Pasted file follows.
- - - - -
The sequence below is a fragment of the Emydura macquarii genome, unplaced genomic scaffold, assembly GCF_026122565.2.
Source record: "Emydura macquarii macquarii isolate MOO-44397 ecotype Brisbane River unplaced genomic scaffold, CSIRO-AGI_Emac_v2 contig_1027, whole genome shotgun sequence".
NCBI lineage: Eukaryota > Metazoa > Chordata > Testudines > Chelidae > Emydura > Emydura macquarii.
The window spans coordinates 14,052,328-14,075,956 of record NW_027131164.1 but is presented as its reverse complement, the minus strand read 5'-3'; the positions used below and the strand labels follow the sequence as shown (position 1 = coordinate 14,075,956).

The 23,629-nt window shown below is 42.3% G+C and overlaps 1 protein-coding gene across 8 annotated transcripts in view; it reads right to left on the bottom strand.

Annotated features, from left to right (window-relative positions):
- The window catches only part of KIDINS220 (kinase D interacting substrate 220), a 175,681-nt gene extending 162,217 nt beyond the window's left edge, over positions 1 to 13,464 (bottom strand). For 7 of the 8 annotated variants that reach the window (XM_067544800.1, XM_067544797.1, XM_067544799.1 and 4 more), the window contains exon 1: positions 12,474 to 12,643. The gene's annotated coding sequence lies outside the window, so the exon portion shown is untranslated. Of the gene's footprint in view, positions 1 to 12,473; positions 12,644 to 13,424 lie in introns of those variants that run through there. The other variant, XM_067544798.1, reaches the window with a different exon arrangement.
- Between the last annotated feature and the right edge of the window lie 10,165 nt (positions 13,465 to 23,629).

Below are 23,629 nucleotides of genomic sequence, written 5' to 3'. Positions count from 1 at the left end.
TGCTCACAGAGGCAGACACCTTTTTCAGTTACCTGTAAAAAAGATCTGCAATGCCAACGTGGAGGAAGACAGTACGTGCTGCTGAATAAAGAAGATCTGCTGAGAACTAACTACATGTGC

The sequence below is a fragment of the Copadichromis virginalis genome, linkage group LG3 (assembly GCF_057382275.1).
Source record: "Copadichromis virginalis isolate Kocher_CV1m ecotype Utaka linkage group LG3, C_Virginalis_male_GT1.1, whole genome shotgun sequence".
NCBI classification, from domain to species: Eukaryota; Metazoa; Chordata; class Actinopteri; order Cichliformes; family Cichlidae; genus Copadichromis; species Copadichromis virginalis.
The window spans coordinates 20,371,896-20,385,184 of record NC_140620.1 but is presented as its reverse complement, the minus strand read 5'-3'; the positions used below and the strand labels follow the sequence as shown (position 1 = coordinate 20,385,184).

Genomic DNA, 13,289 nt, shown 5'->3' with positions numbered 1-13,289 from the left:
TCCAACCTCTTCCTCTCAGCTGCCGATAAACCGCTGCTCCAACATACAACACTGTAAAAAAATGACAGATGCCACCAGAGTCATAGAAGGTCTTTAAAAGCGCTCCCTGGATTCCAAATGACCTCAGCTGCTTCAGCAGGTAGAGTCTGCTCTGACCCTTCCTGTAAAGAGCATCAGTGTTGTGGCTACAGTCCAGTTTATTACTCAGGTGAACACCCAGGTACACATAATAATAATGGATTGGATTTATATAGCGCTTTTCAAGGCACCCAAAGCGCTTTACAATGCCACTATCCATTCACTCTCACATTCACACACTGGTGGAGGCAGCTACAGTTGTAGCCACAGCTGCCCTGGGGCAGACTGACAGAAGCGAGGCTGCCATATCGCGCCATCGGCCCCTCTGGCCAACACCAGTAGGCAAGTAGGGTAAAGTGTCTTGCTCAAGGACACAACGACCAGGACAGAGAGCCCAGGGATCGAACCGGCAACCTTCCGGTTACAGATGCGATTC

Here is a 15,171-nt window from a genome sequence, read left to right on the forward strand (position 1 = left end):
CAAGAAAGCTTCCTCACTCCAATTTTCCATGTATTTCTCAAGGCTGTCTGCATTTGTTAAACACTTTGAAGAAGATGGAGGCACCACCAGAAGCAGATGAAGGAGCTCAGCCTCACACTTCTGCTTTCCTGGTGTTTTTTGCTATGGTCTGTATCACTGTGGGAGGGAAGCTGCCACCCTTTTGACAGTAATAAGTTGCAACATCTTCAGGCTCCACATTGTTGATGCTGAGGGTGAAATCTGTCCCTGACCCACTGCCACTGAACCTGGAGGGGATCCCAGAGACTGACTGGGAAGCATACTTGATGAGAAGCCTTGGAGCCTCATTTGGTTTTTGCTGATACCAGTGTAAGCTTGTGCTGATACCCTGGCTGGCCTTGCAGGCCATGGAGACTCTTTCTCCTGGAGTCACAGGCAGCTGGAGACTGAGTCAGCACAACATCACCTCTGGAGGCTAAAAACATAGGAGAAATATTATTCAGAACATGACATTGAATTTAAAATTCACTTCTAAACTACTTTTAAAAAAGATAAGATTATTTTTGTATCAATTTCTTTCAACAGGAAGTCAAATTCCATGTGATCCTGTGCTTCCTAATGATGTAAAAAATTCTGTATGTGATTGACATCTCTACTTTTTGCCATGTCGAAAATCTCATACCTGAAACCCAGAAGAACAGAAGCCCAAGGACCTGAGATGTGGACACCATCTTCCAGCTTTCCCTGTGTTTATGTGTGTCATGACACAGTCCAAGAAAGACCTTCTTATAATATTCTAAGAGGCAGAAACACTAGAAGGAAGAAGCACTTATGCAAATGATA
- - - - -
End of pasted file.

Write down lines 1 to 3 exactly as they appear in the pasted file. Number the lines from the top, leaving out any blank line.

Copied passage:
The sequence below is a fragment of the Emydura macquarii genome, unplaced genomic scaffold, assembly GCF_026122565.2.
Source record: "Emydura macquarii macquarii isolate MOO-44397 ecotype Brisbane River unplaced genomic scaffold, CSIRO-AGI_Emac_v2 contig_1027, whole genome shotgun sequence".
NCBI lineage: Eukaryota > Metazoa > Chordata > Testudines > Chelidae > Emydura > Emydura macquarii.